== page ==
in the English Channel. It also supervises tests of production and, through GOLDEN
GUERNSEY, Inc., supervises the marketing of GOLDEN GUERNSEY MILK.


CARROLL L. WARD & SON DAIRY,
WINTER PARK-Registered Guernsey cow,
LAKEMONT MAXIM'S PET, has completed
an official Advanced Registry record of 9,894
lbs. milk and 517 lbs. b.f. on 3x, 10 months
period, starting her record as a senior 2-yr.
old. LAKEMONT JUDY'S MARTHA, a
registered Guernsey cow, completed an offic-
ial Advanced Registry record of 10,879 lbs.
milk and 536 lbs. b.f. on 3x, 365 days, start-
ing her record as a junior 2-yr. old. DINS-
MORE QUEEN EDNA, registered Guernsey
cow, put 14,816 lbs. milk and 691 lbs. b.f.
into the country's breadbasket, according to
the official Advanced Registry record. "Edna"
was a 7 yr. old and was milked 3 times
daily for 365C days. LAKEMONT JUDY'S
DIMPLE, registered Guernsey cow, has made
a Guernsey state champion record. Her pro-
duction of 12,565 lbs. milk and 698 Ibs. b.f.,
3x, 365 days, is the highest Advanced Reg-
istry record in the state of Florida made by a
senior 2-yr. old. The sire of this cow, Riegel-
dale Emory's Judicator, owned by Carroll L.
Ward, Jr. of Goldenrod, Fla., has 22 daugh-
ters in the Performance Register of The Amer-
ican Guernsey Cattle Club.
The WARD DAIRY also has a registered
Guernsey cow, LAKEMONT PRINCE'S
GERDA, which has completed an official Ad-
vanced Registry record of 10,163 pounds of
milk and 539 pounds of butterfat on three
times daily milking for 365C days, starting
her record as a junior two-year old. "Gerda"
is the daughter of the registered Guernsey
sire, Lakemont Anthony's Prince, that has five
daughters in the Performance Register of the
American Guernsey Cattle Club.
WARD'S DAIRY has made a Guernsey
state champion record with their registered
Guernsey cow, LAKEMONT KING'S BELL.
Her production of 11,068 pounds of milk
and 550 pounds of butterfat is the highest
Advanced Registry record in the state of Flor-
ida made by a senior three-year-old milked
three times daily for a ten-month period. The
sire of this cow, McDonald Farms King Ken,
also owned by the Wards, has 18 daughters
in the Performance Register of The American
Guernsey Cattle Club.
DINSMORE DAIRY CO., DINSMORE-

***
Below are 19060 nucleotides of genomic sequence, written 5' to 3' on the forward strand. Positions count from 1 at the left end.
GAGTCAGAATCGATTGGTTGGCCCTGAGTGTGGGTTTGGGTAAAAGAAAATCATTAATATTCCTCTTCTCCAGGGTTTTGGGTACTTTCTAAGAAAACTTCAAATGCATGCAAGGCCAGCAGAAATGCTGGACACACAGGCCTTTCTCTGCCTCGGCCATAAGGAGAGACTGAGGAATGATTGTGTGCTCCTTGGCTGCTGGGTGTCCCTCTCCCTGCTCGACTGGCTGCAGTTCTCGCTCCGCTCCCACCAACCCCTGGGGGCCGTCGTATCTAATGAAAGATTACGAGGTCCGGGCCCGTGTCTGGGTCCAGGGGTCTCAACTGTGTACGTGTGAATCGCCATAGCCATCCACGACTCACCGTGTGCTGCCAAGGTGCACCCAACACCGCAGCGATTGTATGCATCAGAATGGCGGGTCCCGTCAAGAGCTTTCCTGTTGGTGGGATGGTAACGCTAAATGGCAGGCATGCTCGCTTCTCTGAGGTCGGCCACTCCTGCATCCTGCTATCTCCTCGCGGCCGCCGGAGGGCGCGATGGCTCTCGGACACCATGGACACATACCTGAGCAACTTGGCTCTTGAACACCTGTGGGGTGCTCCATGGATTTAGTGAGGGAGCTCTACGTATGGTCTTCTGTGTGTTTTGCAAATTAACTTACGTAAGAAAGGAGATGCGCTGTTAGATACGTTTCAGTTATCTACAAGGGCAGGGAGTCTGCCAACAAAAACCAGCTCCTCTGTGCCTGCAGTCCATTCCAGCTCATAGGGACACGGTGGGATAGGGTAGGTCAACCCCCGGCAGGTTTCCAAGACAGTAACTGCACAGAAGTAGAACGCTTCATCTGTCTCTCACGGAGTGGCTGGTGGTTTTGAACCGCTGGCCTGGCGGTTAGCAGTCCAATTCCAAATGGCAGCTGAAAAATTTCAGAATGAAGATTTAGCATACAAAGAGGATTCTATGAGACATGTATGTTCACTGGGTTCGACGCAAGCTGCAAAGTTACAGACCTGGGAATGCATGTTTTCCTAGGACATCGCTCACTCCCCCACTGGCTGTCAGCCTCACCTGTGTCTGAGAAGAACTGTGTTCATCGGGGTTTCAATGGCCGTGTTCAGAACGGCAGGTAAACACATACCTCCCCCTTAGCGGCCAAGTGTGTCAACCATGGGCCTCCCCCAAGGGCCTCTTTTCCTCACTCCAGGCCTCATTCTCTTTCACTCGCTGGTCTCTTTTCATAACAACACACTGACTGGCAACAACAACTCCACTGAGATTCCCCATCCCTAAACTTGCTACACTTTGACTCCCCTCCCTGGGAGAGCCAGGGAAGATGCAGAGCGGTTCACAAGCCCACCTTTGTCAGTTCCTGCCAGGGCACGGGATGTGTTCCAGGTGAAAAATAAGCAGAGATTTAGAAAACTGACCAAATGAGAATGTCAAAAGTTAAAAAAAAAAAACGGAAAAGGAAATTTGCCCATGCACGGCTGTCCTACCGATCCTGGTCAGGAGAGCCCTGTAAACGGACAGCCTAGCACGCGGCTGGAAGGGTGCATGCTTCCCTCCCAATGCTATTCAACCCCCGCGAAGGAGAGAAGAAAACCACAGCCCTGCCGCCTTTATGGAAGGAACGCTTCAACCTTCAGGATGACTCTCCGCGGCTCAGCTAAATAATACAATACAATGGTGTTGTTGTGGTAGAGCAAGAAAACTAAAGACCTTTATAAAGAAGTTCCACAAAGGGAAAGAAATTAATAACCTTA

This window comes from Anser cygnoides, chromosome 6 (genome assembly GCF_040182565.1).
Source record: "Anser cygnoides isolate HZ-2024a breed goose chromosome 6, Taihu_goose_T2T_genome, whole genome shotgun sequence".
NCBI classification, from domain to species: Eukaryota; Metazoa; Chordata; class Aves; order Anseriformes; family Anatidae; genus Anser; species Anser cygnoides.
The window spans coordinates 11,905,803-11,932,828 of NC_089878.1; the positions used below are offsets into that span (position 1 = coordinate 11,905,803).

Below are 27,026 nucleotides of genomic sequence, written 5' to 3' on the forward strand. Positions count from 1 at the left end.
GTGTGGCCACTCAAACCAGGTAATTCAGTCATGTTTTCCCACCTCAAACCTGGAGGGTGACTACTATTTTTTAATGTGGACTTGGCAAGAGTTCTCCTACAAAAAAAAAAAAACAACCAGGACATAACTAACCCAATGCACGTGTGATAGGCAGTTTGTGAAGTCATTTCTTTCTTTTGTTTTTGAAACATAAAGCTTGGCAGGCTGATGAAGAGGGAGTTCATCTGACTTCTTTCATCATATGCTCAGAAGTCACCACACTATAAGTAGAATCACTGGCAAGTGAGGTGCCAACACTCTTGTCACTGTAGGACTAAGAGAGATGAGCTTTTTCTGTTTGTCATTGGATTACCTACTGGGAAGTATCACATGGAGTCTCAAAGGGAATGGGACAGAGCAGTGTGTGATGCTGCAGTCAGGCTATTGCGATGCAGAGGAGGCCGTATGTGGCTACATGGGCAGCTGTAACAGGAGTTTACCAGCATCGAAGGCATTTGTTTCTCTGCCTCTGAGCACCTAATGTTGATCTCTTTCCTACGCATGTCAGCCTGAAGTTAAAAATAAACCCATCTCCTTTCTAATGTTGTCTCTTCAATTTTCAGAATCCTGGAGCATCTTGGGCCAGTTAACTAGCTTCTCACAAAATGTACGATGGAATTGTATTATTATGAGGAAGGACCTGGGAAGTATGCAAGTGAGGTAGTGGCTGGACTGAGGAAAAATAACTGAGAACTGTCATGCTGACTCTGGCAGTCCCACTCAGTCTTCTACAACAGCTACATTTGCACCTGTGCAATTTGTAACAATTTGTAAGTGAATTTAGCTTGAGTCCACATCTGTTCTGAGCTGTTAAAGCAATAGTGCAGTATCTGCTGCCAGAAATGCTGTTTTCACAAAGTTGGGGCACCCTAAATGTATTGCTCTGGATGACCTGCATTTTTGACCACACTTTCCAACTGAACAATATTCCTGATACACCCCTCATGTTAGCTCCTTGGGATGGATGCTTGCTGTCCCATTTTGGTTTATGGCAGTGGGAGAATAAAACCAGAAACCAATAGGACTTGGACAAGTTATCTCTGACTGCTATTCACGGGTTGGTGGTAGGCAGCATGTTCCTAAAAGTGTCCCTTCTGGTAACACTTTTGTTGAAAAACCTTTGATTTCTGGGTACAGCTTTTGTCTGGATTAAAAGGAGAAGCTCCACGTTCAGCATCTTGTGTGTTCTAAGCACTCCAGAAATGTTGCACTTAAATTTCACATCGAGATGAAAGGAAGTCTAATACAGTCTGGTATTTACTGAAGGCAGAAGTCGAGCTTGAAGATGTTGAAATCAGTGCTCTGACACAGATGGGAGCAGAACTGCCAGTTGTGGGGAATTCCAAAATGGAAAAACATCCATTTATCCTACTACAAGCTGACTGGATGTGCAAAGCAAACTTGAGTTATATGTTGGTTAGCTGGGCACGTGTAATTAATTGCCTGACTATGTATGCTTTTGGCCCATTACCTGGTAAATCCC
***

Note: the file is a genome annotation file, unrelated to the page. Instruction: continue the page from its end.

Registered Guernsey cow, DINSMORE MAY-
ROYAL JEDETTA, has completed an official
Advanced Registry record of 15,070 lbs. milk
and 619 lbs. b.f., 3x, 365C days, starting as
a junior 4-yr. old.
C. L. BODDEN DAIRY, DINSMORE-
Registered Guernsey cow, ALVAREZ EXCEL-
SIOR'S BUTTERCUP, completed an official
Advanced Registry record of 8,678 lbs. milk
and 426 lbs. b.f. on 2x, for a 10-month per-
iod, starting as a junior 4-yr. old.
BODDEN'S DAIRY also has a registered
Guernsey cow, ALLAN MANOR NOBLE
QUEEN, which put 13,295 pounds of milk
and 676 pounds of butterfat into the country's
breadbasket during the past year according to
the official Advanced Registry test. "Queen"
was a junior four-year-old and was milked


twice daily for 365 days. The sire of "Queen"
is Quail Roost Noble Count. One son and
eight daughters of this bull are listed in the
Performance Register of The American Guern-
sey Cattle Club.
ARNOLD & MILDRED L. HIGGINS
DAIRY, LARGO-Registered Guernsey cow,
GIPPY CHIEF'S NANCY, produced 9,328
lbs. milk and 452 lbs. b.f., according to the
official Herd Improvement Registry record.
"Nancy" was a 5-yr. old and was milked 644
times while on test. She is the daughter of
the famous Guernsey sire, Bournedale Double
Chief, that has 48 daughters and one son in
the Performance Register of The American
Guernsey Cattle Club.
C. E. DONEGAN DAIRY, LARGO, has
made a Guernsey state champion record with
a registered Guernsey cow, KENNERSLEY
IDA. Her production of 12,129 pounds of
milk and 666 pounds of butterfat is the high-
est Herd Improvement Registry record for a
five-year old in the State of Florida. "Ida"
was milked 746 times while on test. The
sire of this cow, Blakeford Confident, owned
by Eugene M. and Esther P. Callis, Church
Hill, Maryland, has one son and 27 daughters
in the Performance Register of The American
Guernsey Cattle Club.
L. H. SELLERS DAIRY, ST. PETERS-
BURG, has a registered Guernsey cow, AP-
PIN'S SUNSHINE FAITH, which has com-
pleted an official Advanced Registry record of
13.979 lbs. milk and 653 lbs. b.f., 3x, 365-
days, as a 6-yr. old.
The American Guernsey Cattle Club an-
nounces the election of Land O'Sun Milk
Company, Inc., Miami Beach, Florida, to mem-
bership. They have a herd of registered
Guernsey cows on their farm.


Among the fourteen cows selling for
$1,000 or more at the May 4 Quail
Roost Sale, were two well-known cows
from Florida. One was Dinsmore May-
royal Vern belonging to Patricia Ellis of
Callahan, who raised the cow in her 4-H
Club program, and the other was Dins-
more Mayroyal Pina from Dinsmore
Farms, Jacksonville.
The average sale price of $891.86 for
the 43 animals offered was slightly
lower than last year but the animals of-
fered were an exceptionally fine group,
well fitted and nicely presented. The
sales list did not reveal that any of the
cows were sold to Florida dairymen.
Fourteen head sold for $1,000 or
more, three for $2,000 or over, and two
at $4,000 or over. The choice offerings
went to 29 buyers in 10 different states.
The top price animal was "Blair's Rest
Lady Linda, bred by John D. Blair
Farms, Richwood, Va., which brought
$4,100. The purchaser was E. B. Hens-
lee, Kingston Springs, Tennessee.
Second high animal was Queen's Prin-
ces of Mills River, a fresh four-year old,
selling for $4,000 to John S. Ames,
North Easton, Mass.

Columbia County dairymen have or-
ganized a County Dairy Association with
officers as follows: President, Buck
Berks; Vice president, Dewey Bullard;
Second vice president, Warren Tyre; Sec-
retary, Floyd Crawford; Treasurer, Caro-
line Wiesenthaler.

Ridge Dairies of Frostproof has sold
its processing and distribution division